Then back to Toronto for a week, then off to the Gordon Research Conference on Genes and Behaviour held at Galveston Texas for another week. There i rubbed shoulders with some of my citation heroes and gave a seminar on bee population genomics and behaviour.

Back to Toronto on Friday [after a 12 hour limbo @ Houston Airport], then delivered a public seminar for the Royal Canadian Institute for the Advancement of Science on Sunday. The talk was a great experience. I also got a kick from seeing my name before the amazing Canadian Astronaut, Colonel Chris Hadfield, who was slated to speak the week after me (he had cancelled earlier, but after the brochure was printed).  I showed my family – i told them that i was speaking before that ‘Guy from Space’ 🙂 I actually feel extremely fortunate to get invited to speak at such a prestigious event, with an amazing line up of speakers, which include York U’s incoming dean of science, Ray Jay!

Amro, then that guy from space!

Amro, then that guy from space!

Then, I left Toronto Sunday night for a much needed mini vacation in the Caribbean over reading break.

That is more than 15,000 KM traveled over 30 days!… i think i am going to hang around Toronto for the next little while.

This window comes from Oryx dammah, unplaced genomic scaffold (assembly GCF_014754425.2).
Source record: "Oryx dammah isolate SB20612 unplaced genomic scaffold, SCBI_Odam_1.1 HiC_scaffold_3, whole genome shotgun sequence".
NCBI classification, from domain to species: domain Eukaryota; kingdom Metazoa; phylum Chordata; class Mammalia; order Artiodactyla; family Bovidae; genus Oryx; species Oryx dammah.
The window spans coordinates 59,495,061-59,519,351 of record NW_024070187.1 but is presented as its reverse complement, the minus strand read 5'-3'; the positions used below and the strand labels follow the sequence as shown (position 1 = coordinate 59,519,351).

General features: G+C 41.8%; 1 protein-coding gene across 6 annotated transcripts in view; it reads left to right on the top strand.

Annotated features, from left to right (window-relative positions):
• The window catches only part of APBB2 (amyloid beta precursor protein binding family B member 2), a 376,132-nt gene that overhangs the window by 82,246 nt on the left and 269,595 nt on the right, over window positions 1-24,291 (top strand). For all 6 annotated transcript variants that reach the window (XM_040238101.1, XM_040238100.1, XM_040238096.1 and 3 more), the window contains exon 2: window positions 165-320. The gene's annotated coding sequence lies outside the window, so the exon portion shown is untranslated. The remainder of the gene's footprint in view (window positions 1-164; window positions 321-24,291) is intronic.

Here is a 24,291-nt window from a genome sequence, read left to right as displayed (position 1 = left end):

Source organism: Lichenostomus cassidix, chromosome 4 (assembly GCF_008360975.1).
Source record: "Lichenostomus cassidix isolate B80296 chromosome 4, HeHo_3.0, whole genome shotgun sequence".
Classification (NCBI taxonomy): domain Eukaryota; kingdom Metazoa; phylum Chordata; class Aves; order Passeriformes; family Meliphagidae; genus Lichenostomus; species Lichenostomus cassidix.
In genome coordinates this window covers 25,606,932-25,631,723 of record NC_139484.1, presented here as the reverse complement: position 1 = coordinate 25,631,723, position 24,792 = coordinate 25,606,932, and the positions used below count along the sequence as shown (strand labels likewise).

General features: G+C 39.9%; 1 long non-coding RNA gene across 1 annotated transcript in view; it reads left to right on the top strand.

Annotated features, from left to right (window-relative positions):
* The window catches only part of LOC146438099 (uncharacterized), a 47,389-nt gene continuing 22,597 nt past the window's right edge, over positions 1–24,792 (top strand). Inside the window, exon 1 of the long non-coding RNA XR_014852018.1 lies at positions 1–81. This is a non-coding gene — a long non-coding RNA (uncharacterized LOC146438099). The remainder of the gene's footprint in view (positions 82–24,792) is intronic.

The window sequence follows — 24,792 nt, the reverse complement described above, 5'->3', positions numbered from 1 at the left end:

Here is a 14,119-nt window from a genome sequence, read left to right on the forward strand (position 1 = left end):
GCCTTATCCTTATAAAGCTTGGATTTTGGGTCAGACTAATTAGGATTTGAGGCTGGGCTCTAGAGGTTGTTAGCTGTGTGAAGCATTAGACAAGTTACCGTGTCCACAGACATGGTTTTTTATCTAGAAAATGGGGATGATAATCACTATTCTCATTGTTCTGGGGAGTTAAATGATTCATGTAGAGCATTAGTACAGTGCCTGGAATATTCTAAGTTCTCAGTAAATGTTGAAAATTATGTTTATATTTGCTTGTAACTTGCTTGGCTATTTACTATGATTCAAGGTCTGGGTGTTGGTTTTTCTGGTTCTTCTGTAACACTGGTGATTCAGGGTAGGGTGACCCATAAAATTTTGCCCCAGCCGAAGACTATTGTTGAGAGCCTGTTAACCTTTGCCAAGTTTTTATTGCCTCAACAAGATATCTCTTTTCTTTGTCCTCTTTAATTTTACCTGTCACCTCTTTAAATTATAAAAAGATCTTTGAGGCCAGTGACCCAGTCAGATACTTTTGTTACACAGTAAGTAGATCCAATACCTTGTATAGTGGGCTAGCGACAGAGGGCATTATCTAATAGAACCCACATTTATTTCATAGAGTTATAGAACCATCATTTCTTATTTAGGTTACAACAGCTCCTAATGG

Amro

 

PNAS Cake II

By , January 7, 2014

Very happy to report that, after months of hard work, we’ve just heard that our study will be published in PNAS – a top science journal. Can’t tell you much about the article now – it is embargoed until published – but it is very very neat in my humble and biased opinion. We had a little mini-celebration with PNAS cake… Yum! 🙂

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Hmmm, 40^3!

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[L to R]: Nadia, Alivia, Jen, Daria, Phil, Brock, Lior, Amro

Dr. Alivia Dey joins the lab!

By , December 3, 2013

I would like to welcome our new Postdoc Dr. Alivia Dey to the lab. Alivia obtained her PhD from the University of Toronto where she studied the population genetics of Caenorhabditis with Dr Asher Cutter. Check out Alivia’s recent PNAS paper on hyperdiversity in nematodes! She will be working on honey bee population genomics here.
Welcome Alivia!

Amro